Abstract and key points
- Music therapy is a therapeutic intervention involving the use of music to address physical, emotional, cognitive and social needs.
- Some evidence exists for improvements in cancer-related anxiety, mood, depression, pain and quality of life
- Based on the considerable variation between trials, it is however not possible to generalise the results or to draw clear conclusions about the effectiveness of music therapy for people with cancer
- No safety issues are on record.
Music therapy is an established healthcare profession that uses music to address physical, emotional, cognitive and social needs. The techniques used include playing instruments, rhythmic based activities, improvising, singing, composing/song writing, imagery and music listening.
It has been suggested that music therapy can promote wellbeing, stress management, pain alleviation, emotional expression, memory enhancement, improved communication and physical rehabilitation.
Although some evidence suggests that music therapy may be a helpful supportive care intervention among various cancer populations, to date there is no strong evidence about its specific effect in patients. There is considerable variation between trials with regards to the manner in which music therapy was carried out and it is therefore not possible to generalise the result.
No safety issues are on record.
What is it?
Music therapy is an established healthcare profession that uses music to address physical, emotional, cognitive and social needs1,16. In cancer care, music therapy is generally used as a supportive therapy to help improve quality of life.
It should be noted that although a distinction is made in some of the literature2 between music interventions administered by a medical or health care professional (music medicine) and those implemented by a trained music therapist (music therapy), there is a lack of consistency in these definitions in the trials reviewed for this summary. The methodological variety of the music interventions applied depends on the different cultural contexts in which the studies were conducted. For example, listening to pre-recorded or live music is one of the main methods utilised by music therapists, particularly in the USA. Research has shown that music therapy interventions are significantly more effective than music medicine interventions with medical populations for a wide variety of outcomes2. It has been suggested the difference might relate to how music therapists individualise their intervention to meet patients’ specific needs2.
Music therapists use a variety of different intervention techniques according to the needs and preference of the group or individual and the circumstance in which it is being administered. The techniques include playing instruments, rhythmic based activities, improvising, singing, composing/song writing, imagery and music listening.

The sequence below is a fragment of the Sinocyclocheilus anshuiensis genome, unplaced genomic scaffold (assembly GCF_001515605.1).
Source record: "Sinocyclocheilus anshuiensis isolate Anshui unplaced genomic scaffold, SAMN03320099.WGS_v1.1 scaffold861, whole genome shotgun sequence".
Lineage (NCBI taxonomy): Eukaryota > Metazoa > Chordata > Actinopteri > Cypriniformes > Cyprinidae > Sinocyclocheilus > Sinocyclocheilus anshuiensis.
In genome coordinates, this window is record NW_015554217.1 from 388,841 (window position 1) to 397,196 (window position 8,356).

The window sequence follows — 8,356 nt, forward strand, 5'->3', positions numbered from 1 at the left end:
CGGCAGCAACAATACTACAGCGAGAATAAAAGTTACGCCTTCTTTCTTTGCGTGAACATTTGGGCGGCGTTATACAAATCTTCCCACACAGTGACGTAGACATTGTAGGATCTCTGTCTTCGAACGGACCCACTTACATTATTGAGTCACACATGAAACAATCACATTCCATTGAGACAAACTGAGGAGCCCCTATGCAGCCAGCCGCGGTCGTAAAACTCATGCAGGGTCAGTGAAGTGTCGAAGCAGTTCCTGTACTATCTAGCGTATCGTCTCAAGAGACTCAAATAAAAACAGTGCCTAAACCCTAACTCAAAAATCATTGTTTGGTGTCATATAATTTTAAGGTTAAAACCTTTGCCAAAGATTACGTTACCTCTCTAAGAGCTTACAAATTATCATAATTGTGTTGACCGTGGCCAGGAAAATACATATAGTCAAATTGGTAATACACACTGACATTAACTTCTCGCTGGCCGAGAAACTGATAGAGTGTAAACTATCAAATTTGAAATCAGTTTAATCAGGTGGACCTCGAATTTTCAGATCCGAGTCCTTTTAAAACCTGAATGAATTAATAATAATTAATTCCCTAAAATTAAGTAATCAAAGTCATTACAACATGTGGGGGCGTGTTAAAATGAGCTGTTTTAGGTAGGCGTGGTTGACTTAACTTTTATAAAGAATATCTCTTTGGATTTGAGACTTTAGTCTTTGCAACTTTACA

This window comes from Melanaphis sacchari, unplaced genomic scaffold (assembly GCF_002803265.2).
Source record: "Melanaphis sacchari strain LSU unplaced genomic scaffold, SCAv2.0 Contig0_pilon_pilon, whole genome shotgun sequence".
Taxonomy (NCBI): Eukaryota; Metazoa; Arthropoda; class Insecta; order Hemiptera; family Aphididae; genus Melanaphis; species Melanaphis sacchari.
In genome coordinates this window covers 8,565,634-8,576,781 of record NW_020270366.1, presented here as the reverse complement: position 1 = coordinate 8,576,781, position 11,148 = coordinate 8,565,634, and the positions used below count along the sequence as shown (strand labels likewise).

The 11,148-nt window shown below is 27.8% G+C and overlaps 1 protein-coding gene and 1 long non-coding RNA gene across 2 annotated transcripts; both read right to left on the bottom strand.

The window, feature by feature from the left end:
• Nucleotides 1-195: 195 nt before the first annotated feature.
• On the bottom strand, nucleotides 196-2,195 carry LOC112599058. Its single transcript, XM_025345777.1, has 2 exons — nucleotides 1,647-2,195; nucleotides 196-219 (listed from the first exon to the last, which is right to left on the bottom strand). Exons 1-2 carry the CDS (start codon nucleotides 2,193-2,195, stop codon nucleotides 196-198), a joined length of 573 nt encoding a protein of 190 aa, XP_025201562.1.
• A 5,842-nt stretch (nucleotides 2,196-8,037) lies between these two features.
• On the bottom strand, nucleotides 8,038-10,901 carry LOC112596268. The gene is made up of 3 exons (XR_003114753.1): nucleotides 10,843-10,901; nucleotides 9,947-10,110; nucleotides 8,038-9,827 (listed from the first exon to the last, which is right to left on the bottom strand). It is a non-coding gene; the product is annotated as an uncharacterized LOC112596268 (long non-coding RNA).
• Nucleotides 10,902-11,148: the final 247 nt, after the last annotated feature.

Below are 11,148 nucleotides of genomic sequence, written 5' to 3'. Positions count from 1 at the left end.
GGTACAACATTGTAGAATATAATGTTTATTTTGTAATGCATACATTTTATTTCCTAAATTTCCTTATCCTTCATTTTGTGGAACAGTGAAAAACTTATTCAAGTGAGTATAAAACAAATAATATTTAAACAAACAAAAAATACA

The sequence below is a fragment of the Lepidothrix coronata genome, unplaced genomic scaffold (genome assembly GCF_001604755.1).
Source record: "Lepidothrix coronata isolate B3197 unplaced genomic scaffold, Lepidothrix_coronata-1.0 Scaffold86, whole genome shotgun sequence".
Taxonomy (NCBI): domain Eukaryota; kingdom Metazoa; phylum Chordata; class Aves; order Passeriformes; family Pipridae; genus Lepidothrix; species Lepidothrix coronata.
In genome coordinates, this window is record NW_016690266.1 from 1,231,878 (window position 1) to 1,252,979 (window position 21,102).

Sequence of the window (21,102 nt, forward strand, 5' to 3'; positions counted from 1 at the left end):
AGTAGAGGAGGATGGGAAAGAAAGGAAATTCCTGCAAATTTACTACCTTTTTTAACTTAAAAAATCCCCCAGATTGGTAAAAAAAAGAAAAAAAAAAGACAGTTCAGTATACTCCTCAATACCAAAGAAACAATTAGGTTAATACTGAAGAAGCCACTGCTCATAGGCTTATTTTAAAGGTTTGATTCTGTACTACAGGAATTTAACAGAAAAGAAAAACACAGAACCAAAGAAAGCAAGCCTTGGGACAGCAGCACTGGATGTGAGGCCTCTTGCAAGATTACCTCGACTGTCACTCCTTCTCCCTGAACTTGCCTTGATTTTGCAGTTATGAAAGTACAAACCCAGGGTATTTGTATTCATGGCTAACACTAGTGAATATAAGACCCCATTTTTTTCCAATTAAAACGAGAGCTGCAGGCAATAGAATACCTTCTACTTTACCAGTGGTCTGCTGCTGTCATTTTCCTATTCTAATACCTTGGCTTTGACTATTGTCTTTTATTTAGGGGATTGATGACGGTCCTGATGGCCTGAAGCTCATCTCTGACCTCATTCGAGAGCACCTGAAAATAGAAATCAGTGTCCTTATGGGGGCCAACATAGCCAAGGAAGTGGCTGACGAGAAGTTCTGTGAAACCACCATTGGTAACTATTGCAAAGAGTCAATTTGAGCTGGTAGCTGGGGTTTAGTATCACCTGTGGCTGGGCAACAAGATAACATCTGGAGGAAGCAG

Application and dosage
Music therapists work in a variety of different health settings including psychiatric hospitals and community mental health institutions, rehabilitation centres, hospices, nursing homes and private practice. Music therapy often takes place in a group setting, but can also be conducted on an individual basis. Music therapy sessions administered by a music therapist are generally designed according to the needs of the individual or group and involve a systematic therapeutic process which includes assessment, treatment and evaluation.
Recipients of music therapy do not need any prior musical knowledge or experience. Music therapy can be given as a single session, but is more typically carried out over a series of sessions.
The use of music to improve health dates back to ancient times1.Although music therapy as a health profession is a relatively recent initiative, it is now well established in both academic and clinical contexts. The first official training program started in Austria in 1959, the UK in 1968 and Norway in 1978. Music therapists consider music therapy to be a health profession in its own right, but often see their contribution, especially in clinical contexts, as a complementary therapy. Several institutions around the world offer music therapy qualifications, often at post-graduate level3. Music therapists who work with cancer patients are specially trained to carefully select music interventions with the aim of offering emotional and spiritual support, assisting communication, enhancing a sense of control, and improving physical well-being2.
Claims of efficacy/alleged indication(s)/mechanism of action
It has been suggested that music therapy can promote wellbeing, stress management, pain alleviation, emotional expression, memory enhancement, improved communication and physical rehabilitation1. It has been proposed that music therapy offers a creative, non-verbal means of expressing thoughts and feelings and that rhythmic based activities can not only aid relaxation, but also ‘prime’ motor areas of the brain3.
Possible mechanisms of action include activation of the limbic or other areas of the brain related to the reward and motivation circuitry (limbic-cortical circuits) which may initiate secondary physiological changes and bodily reactions including regulation of autonomic processes (such as breathing and heart rate). The analgesic and relaxation responses are considered to be associated with the lowering of stress levels and stress hormone production similar to the relaxation response4. Other researchers have suggested that music therapy can alleviate pain via the gate control theory and that it may act as a mental distraction5.